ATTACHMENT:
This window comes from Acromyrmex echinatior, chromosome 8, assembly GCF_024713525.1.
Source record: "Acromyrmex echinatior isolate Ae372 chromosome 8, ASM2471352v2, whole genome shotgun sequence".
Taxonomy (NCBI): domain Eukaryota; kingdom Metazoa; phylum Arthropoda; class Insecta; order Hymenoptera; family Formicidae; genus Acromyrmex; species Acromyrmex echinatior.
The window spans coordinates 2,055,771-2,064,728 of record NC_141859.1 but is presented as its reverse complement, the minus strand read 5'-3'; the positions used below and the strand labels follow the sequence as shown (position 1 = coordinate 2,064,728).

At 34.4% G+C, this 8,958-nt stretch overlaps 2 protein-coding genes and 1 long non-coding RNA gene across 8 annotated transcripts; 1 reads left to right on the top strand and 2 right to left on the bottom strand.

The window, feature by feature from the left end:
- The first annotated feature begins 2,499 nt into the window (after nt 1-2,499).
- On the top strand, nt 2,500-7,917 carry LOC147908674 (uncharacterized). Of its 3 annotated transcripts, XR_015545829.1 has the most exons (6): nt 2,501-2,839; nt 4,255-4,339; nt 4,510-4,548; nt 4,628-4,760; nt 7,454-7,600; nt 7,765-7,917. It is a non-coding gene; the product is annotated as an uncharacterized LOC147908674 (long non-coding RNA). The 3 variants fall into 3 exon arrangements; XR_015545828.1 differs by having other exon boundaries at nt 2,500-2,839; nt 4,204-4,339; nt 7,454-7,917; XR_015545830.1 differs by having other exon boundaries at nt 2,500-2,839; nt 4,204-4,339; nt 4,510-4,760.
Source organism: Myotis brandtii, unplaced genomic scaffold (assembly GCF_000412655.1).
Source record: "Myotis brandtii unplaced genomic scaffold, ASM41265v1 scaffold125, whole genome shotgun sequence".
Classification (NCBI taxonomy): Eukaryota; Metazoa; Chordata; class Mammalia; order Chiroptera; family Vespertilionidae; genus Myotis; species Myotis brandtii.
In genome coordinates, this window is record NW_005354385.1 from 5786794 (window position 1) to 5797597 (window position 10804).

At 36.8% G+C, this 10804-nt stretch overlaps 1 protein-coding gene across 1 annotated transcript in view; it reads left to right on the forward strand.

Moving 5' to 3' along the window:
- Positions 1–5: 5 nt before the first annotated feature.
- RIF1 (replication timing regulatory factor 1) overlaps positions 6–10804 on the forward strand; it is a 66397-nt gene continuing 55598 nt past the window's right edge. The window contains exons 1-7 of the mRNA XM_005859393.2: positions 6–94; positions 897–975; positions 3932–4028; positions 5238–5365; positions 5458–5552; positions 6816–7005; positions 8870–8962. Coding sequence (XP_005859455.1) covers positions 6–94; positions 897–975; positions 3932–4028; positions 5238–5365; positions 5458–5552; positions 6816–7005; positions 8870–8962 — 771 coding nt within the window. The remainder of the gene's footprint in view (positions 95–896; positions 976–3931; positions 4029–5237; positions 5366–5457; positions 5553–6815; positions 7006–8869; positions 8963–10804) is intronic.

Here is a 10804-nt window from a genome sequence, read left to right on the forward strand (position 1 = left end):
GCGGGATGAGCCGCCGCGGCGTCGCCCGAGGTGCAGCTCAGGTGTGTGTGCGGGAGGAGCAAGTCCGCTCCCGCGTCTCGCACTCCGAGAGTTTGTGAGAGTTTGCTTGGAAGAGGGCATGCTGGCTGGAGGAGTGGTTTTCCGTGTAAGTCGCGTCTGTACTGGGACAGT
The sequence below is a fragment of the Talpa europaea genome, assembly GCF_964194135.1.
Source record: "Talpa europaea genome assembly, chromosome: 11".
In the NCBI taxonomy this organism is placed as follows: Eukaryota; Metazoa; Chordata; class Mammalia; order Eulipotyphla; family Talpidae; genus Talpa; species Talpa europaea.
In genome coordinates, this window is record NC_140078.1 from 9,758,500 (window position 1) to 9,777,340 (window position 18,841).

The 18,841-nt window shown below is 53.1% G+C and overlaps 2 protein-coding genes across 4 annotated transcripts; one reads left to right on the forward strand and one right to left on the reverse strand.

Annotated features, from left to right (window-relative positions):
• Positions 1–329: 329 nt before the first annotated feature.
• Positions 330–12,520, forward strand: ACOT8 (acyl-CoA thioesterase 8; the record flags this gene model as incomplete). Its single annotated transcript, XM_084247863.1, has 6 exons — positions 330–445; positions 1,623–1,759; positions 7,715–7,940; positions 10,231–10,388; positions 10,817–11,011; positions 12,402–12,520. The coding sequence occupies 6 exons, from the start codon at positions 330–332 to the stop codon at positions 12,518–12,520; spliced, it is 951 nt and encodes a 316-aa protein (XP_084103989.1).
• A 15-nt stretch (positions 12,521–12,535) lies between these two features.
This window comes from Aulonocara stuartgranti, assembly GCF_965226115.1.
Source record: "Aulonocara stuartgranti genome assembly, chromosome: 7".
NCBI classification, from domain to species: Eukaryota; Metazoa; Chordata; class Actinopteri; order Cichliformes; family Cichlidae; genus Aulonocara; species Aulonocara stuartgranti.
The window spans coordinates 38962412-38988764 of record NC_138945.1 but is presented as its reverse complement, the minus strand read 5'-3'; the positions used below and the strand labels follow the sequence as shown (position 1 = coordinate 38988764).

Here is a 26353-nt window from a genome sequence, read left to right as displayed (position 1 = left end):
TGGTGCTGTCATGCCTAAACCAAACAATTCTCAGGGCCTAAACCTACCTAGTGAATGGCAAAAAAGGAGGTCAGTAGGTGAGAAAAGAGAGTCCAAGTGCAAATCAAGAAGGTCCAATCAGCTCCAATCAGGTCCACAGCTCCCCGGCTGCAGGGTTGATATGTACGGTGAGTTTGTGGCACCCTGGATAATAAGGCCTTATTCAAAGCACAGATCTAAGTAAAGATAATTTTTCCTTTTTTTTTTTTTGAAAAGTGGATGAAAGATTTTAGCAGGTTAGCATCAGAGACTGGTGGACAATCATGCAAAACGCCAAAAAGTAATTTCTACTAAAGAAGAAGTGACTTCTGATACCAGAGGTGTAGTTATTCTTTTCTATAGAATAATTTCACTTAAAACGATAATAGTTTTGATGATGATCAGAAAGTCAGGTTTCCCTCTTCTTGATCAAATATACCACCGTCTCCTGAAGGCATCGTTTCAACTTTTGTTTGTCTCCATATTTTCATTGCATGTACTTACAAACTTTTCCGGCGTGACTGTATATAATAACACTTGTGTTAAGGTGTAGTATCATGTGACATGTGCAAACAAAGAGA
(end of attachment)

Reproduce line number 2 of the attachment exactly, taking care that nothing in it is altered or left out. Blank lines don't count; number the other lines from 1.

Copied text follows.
Source record: "Acromyrmex echinatior isolate Ae372 chromosome 8, ASM2471352v2, whole genome shotgun sequence".